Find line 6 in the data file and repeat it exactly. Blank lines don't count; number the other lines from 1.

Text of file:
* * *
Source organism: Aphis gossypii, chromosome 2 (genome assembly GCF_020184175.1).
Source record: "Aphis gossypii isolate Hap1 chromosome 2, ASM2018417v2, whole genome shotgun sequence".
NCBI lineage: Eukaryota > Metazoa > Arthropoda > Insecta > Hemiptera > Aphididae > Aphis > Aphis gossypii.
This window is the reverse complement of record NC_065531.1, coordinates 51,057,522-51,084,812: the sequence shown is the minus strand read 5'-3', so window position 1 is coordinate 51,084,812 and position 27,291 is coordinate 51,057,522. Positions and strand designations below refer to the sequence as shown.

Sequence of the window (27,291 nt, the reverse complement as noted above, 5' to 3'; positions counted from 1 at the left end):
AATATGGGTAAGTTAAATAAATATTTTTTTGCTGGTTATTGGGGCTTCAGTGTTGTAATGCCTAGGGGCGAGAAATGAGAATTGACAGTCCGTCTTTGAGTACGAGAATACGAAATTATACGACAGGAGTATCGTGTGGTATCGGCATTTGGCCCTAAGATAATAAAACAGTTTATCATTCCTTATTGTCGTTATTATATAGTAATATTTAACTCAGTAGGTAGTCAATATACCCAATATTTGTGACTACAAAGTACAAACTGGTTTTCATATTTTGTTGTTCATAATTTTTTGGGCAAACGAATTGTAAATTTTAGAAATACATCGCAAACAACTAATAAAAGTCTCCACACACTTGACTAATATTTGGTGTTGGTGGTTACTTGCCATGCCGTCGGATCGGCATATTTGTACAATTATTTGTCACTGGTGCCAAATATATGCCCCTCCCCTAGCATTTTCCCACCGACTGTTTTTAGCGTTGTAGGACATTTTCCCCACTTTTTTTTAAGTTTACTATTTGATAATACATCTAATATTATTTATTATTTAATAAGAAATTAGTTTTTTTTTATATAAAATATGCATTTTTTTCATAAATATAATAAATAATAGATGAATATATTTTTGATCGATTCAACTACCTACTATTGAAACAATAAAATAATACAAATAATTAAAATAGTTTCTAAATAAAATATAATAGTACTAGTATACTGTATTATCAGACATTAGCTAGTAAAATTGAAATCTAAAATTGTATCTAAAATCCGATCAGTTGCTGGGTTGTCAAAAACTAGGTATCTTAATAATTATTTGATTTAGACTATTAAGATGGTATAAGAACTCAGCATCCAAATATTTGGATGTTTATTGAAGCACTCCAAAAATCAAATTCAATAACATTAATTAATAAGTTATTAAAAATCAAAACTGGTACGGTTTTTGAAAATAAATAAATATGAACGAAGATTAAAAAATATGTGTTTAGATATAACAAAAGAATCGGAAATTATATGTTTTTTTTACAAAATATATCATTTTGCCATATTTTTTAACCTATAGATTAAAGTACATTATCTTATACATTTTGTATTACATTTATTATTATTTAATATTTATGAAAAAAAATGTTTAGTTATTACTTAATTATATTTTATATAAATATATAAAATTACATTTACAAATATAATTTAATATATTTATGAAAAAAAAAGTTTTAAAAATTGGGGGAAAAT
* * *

AATATGGGTAAGTTAAATAAATATTTTTTTGCTGGTTATTGGGGCTTCAGTGTTGTAATGCCTAGGGGCGAGAAATGAGAATTGACAGTCCGTCTTTGAGTACGAGAATACGAAATTATACGACAGGAGTATCGTGTGGTATCGGCATTTGGCCCTAAGATAATAAAACAGTTTATCATTCCTTATTGTCGTTATTATATAGTAATATTTAACTCAGTAGGTAGTCAATATACCCAATATTTGTGACTACAAAGTACAAACTGGTTTTCATATTTTGTTGTTCATAATTTTTTGGGCAAACGAATTGTAAATTTTAGAAATACATCGCAAACAACTAATAAAAGTCTCCACACACTTGACTAATATTTGGTGTTGGTGGTTACTTGCCATGCCGTCGGATCGGCATATTTGTACAATTATTTGTCACTGGTGCCAAATATATGCCCCTCCCCTAGCATTTTCCCACCGACTGTTTTTAGCGTTGTAGGACATTTTCCCCACTTTTTTTTAAGTTTACTATTTGATAATACATCTAATATTATTTATTATTTAATAAGAAATTAGTTTTTTTTTATATAAAATATGCATTTTTTTCATAAATATAATAAATAATAGATGAATATATTTTTGATCGATTCAACTACCTACTATTGAAACAATAAAATAATACAAATAATTAAAATAGTTTCTAAATAAAATATAATAGTACTAGTATACTGTATTATCAGACATTAGCTAGTAAAATTGAAATCTAAAATTGTATCTAAAATCCGATCAGTTGCTGGGTTGTCAAAAACTAGGTATCTTAATAATTATTTGATTTAGACTATTAAGATGGTATAAGAACTCAGCATCCAAATATTTGGATGTTTATTGAAGCACTCCAAAAATCAAATTCAATAACATTAATTAATAAGTTATTAAAAATCAAAACTGGTACGGTTTTTGAAAATAAATAAATATGAACGAAGATTAAAAAATATGTGTTTAGATATAACAAAAGAATCGGAAATTATATGTTTTTTTTACAAAATATATCATTTTGCCATATTTTTTAACCTATAGATTAAAGTACATTATCTTATACATTTTGTATTACATTTATTATTATTTAATATTTATGAAAAAAAATGTTTAGTTATTACTTAATTATATTTTATATAAATATATAAAATTACATTTACAAATATAATTTAATATATTTATGAAAAAAAAAGTTTTAAAAATTGGGGGAAAAT